Phenotypic data were collected from 2008 to 2011 at Ardmore and from 2009 to 2011 at Burneyville. At Watkinsville, biomass yield data were collected from 2009 to 2011, while plant height was measured only in 2009. Plant height was measured before harvest from the base of the plant to the top of the panicle and recorded in centimeters (cm). Biomass was harvested after senescence either by hand or using a customized silage chopper (John Deere Forage Harvester C1200). The harvested biomass of each plant was collected in a bucket and weighed in kilograms. At Ardmore and Burneyville, fresh biomass yield data were used for QTL analysis. The QTL analysis for biomass from Watkinsville was based on dry biomass yield obtained after oven-drying of the samples for 72 h at 45 °C.

Phenotypic Data Analysis

Phenotypic data were analyzed using the SAS 9.3 ® statistical program (SAS Institute, Cary, NC). Normality for each of the traits was determined using the univariate procedure. An overall mixed model analysis of variance was conducted considering replication within location, year, year × location, genotype, year × genotype, location × genotype, and year × location × genotype as random effects and location as a fixed effect. Because of a significant genotype × environment interaction (G × E), we generated best linear unbiased predictors (BLUP) [15] for across environments data. To generate the BLUP, years, locations, replications, and their interactions were considered fixed effects [16]. An analysis of variance for each individual environment (a location-year combination) was also conducted to generate least square means for genotypes in each environment. Correlation of plant height and biomass yield was assessed using the BLUP for the traits. Statistical significance was assessed at the 5 % probability level unless indicated otherwise.

Linkage Map and QTL Analysis

The previously constructed linkage maps in this population using simple sequence repeat (SSR), sequence-tagged site (STS), and Diversity Array Technology (DarT) markers [13] were used for the QTL analysis. Before QTL analysis, markers that cosegregated were reduced to a single marker by retaining the marker with the least missing data or, if multiple cosegregating markers had the same number of data points, by randomly selecting one of the cosegregating markers. The linkage groups (LGs) were designated I to IX followed by “a” or “b” to arbitrarily represent the two subgenomes of switchgrass and “f” or “m” referring to the female and male map, respectively. The female map represents recombination events that took place within the heterozygous lowland AP13 parent, and the male map represents recombination events that took place within the heterozygous upland VS16 parent.

The QTL analysis was conducted using WinQTL Cartographer version 2.5 [17]. Since the G × E interaction was significant, least square means of individual genotypes in each environment and BLUP generated across all environments were used as phenotypic data. Initially, marker-trait associations were tested using a single marker analysis [18]. Simple interval mapping [19] was performed using the single QTL model and the expectation maximization (EM) algorithm. QTL were then confirmed by composite interval mapping (CIM) using the following model [20]:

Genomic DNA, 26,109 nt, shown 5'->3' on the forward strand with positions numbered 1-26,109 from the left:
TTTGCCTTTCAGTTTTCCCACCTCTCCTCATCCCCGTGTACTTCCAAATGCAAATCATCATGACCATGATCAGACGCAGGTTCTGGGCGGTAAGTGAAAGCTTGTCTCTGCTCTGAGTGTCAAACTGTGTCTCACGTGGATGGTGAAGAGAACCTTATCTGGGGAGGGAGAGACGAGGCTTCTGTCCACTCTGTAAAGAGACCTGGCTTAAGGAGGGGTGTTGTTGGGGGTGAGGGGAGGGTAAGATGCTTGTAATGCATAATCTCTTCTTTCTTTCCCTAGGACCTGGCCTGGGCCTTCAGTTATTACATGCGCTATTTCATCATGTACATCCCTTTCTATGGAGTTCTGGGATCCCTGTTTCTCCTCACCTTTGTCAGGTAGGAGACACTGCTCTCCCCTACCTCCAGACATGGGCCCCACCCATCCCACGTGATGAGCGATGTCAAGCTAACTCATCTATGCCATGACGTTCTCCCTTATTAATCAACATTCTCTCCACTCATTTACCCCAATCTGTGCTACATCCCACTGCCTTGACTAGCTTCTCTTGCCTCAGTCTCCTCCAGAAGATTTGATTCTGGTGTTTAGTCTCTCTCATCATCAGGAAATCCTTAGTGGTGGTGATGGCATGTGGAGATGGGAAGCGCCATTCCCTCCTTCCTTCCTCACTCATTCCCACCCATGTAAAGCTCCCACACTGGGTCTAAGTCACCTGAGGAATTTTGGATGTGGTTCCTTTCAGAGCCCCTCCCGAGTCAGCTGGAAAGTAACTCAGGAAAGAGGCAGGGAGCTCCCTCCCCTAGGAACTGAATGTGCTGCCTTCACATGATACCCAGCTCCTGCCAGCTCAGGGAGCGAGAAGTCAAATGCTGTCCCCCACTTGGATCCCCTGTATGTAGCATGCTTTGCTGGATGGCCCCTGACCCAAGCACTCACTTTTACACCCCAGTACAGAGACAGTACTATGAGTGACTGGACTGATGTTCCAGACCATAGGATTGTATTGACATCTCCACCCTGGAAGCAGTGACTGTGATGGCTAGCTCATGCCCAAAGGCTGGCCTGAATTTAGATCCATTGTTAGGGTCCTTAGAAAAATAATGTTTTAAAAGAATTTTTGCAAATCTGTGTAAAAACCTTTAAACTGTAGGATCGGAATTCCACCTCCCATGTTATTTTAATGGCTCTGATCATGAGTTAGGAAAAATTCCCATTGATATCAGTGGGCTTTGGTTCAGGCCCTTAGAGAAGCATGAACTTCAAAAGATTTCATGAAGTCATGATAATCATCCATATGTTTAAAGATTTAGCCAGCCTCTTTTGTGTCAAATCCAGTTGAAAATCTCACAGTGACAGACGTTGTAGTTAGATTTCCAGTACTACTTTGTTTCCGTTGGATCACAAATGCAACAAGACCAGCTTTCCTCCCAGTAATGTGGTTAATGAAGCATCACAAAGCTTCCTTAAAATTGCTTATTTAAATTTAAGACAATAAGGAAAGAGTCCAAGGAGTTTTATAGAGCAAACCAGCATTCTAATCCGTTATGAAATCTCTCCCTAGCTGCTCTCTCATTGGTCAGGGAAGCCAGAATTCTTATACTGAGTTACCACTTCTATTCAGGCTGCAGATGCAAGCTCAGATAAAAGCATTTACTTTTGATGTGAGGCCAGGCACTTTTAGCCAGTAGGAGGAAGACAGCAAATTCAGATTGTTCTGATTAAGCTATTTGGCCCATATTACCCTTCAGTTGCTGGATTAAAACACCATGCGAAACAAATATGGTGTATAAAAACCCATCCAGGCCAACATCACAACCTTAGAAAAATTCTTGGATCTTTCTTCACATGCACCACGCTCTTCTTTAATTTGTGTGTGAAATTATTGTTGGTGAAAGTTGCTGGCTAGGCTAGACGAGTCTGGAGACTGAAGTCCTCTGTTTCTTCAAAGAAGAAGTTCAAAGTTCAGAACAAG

$$ {y}_i=\mu +{Z}_iB+{\displaystyle \sum_{r=1}^m{X}_{ir}{\beta}_r+{\varepsilon}_i} $$

where y i is the trait phenotypic value of genotype i; μ is the across environments mean; B is a column vector for the effects of a putative QTL where only the additive effect is estimated in a backcross (when the marker is present it shows a positive sign, when absent a negative sign); Z i is a row vector of predictor variables corresponding to the effects of the putative QTL; X ir is a row vector of predictor variables corresponding to the rth cofactor marker; β r is a column vector with the coefficient of the rth cofactor marker; and ε is the random error that is assumed to follow a normal distribution with mean zero and variance σ 2.

The CIM was performed with a forward and backward stepwise regression at a threshold of p < 0.05 for cofactor selection, a window size of 10, and a 1.0 cM walking speed along the LG. QTL with a logarithm of odds (LOD) score of 2.5 and above were reported as QTL, while the genome-wide threshold of significance (p < 0.05) determined with 1,000 times permutation analysis ranged from LOD score 3.1 to 3.9.

Inclusive composite interval mapping (ICIM) of digenic epistasis [21] was conducted to estimate the effect of a putative QTL using estimated positions of other QTL as a covariate and to model interaction (epistasis) effects. QTL × environment interaction (Q × E) and epistatic QTL analyses were performed using the ICIM software [21, 22]. The Q × E analysis was conducted using the QTL IciMapping algorithm for multi-environment trials (MET) [17]. The following model was implemented to illustrate the theoretical basis for mapping epistasis in ICIM:

$$ {y}_i=\mu +{\displaystyle \sum_{r=1}^m{b}_j{x}_{ij}+{\displaystyle \sum_{r<k}^p{b}_{jk}{x}_{ij}{x}_{ik}+{\varepsilon}_i}} $$

where all variables are as above except the following: b j is the partial regression coefficient of the phenotype on the jth marker variable; x ij is a dummy variable for the genotype of the ith individual at the jth marker; b jk is the partial regression coefficient of the phenotype on the multiplication variable of the jth and kth markers; and x ij and x ik are the epistatic effect between QTL pair j and k, taking value 1 for homozygote marker types, and −1 for heterozygotes.

QTL designations were made using abbreviations for the trait (by = biomass yield and, ph = plant height), the linkage group name (in Arabic numerals), followed by year and location (A = Ardmore, B = Burneyville, W = Watkinsville) at which the QTL was mapped; when more than one QTL was detected on a LG, a serial number suffix was added. QTL detected with the across environments BLUP were denoted with a “BLUP” suffix instead of year and location.